Modern pages in SharePoint are pretty damn awesome. They are responsive, enable utilisation of multiple O365 services and empower the end user to create elegant interactive content. However, as modern pages are still relatively new in the world of SharePoint they aren’t quite perfect and some advice on how to make the pages really ‘pop’ might help somebody reading this.
This article will also point out elements where I think Microsoft could improve the modern page experience. This improvement may be to a web part or to the canvas itself.
Understanding the difference between News and Pages
First thing with Modern SharePoint Pages and Sites would be to understand the difference between news pages and a page.
The key difference is that a news page can be consumed by the news web part and a page cannot be. A news page and a normal page could be created to look identical as both use the same canvas.
Technically the difference between News pages on a site is that they get a different metadata tag to normal pages. This tag is what allows the news web part to pick up news.
Fear not, if you create a page and want to promote that to news it can be done via the ‘Promote’ button or you will be prompted to add the page to the navigation, post as news on this site or email once the page is published.
Understand Page Templates
The modern page can have different layouts. At first when creating a Page you get prompted to choose a layout. The layout option does not appear when selecting a news post – this is one of the other slight variations between the two.
If you select a multiple column or single column template SharePoint will create the page with some boiler plate content. This boiler plate content may try to indicate what content would work best in that area.
Improvement: Microsoft could make the Page Templates available to news pages as well as site pages as a page can be promoted to news anyway.
SharePoint Page Canvas
But simply the SharePoint Page Canvas is the area in which you are allowed to customise in a SharePoint page.
The page canvas has three main ‘zones’.
Each of these zones make up the layout of the SharePoint page. It is important to understand how the different areas, especially the Sections and Columns area work together on the canvas.
Understanding the order of sections and columns is important because of the responsive nature of the page.
Canvas 1 is an image of a SharePoint Page that has been designed using images and text. In the desktop view the page looks and reads ok and the order in which the page flows is ok. However, when the resolution of the page has to change to display on a mobile device the page doesn’t flow as you’d expect.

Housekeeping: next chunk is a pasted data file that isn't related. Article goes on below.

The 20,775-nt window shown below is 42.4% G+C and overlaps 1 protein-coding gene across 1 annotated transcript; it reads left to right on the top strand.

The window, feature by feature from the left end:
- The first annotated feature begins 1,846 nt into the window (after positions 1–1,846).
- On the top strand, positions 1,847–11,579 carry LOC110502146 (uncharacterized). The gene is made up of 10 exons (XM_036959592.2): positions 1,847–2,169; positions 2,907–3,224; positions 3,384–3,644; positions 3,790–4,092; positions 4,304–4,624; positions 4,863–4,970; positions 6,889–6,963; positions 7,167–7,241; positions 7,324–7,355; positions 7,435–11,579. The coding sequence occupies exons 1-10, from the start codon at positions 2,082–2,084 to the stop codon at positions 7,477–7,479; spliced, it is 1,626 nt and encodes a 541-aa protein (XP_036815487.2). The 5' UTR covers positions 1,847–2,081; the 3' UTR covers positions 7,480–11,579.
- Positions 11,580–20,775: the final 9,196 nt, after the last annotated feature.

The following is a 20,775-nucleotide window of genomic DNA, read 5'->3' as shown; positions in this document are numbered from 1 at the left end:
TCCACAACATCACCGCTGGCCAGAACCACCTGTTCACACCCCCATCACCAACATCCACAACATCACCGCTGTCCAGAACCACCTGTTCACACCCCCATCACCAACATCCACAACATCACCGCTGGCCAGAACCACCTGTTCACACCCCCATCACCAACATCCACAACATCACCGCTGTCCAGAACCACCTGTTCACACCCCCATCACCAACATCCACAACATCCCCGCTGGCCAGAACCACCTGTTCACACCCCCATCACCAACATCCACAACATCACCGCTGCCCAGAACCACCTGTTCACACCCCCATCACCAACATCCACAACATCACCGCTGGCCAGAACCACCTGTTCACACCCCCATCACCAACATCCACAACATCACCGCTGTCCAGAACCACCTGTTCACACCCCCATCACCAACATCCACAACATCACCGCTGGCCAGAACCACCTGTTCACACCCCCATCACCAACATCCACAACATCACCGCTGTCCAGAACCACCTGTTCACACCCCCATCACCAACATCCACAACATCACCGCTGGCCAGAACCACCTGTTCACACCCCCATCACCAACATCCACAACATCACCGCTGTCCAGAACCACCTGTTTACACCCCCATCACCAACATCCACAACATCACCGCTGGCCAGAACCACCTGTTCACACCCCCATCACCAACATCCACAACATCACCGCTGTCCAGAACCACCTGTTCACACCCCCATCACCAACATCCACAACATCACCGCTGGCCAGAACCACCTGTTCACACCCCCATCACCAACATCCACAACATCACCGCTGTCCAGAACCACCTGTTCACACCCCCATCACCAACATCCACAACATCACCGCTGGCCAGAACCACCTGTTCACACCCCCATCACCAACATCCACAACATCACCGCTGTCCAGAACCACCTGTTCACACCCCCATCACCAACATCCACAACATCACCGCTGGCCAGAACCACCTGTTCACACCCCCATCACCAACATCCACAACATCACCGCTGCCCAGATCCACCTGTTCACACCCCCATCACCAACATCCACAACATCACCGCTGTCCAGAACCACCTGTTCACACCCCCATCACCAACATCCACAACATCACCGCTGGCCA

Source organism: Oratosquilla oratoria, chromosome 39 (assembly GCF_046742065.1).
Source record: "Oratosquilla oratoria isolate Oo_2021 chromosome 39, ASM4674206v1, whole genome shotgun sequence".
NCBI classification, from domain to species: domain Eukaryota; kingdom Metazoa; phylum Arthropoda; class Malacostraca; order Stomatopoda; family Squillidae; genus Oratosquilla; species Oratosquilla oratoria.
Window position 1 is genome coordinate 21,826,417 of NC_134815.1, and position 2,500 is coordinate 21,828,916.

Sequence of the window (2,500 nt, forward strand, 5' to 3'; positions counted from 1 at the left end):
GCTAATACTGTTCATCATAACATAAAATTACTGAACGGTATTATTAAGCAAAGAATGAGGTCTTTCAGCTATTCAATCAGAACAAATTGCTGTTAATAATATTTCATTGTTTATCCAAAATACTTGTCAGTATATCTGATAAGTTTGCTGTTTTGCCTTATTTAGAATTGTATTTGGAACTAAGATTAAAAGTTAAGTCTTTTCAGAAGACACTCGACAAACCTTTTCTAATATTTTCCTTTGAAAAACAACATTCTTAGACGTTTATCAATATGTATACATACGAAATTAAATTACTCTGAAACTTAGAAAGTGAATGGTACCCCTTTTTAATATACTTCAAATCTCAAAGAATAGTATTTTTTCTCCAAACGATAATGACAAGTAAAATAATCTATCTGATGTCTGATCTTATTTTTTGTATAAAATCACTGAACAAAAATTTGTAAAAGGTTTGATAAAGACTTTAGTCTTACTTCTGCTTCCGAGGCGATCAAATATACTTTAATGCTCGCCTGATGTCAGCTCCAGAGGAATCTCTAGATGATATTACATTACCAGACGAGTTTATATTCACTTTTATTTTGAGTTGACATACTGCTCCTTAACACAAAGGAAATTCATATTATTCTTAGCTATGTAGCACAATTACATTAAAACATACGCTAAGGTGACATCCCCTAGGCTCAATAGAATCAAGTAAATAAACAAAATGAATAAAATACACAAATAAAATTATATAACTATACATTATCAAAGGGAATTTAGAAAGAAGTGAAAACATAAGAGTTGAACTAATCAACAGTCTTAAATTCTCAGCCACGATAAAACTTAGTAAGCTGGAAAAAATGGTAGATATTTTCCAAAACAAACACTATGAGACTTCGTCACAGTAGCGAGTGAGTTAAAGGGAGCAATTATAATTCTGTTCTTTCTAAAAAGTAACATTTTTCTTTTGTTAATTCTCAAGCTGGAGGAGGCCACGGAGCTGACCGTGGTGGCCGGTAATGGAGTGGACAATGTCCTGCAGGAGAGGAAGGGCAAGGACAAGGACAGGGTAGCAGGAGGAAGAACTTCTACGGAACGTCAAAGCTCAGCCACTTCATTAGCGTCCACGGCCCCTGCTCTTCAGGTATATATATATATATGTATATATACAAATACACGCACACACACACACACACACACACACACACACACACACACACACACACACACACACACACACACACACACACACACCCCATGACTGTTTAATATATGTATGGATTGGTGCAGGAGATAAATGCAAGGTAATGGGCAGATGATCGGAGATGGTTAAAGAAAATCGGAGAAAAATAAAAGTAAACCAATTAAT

When the page moves into a smaller resolution it will to start to resize the content and reduce the widths of each column. However, if the resolution becomes to small the content will start to stack. This stacking of content is much more mobile friendly as it allows for a more natural vertical scroll. Unfortunately, because the page has been designed poorly in the modern canvas the stacking doesn’t flow in the correct way as seen in canvas 2.
Canvas 3 shows the page in edit mode. Background colour has been added to highlight that the page has been created across two sections with three sections.
The reason for this stacking is because the page has been created with multiple sections and columns. The correct way to complete this would be to have one section with three columns and two web parts in each of the columns. Canvas 4 shows the page in edit mode with a single section. Canvas 5 shows the mobile view of the page with one section and three columns.
Mix up the Web Part Use
Different web parts have different ways of displaying the same content. A key example of this is the difference in which a Hero, Image and Image Stack web part display images.
The use of different web parts can dramatically shift the feel of a page. Take for example the three pages below, all displaying the same content but using different web parts for that content.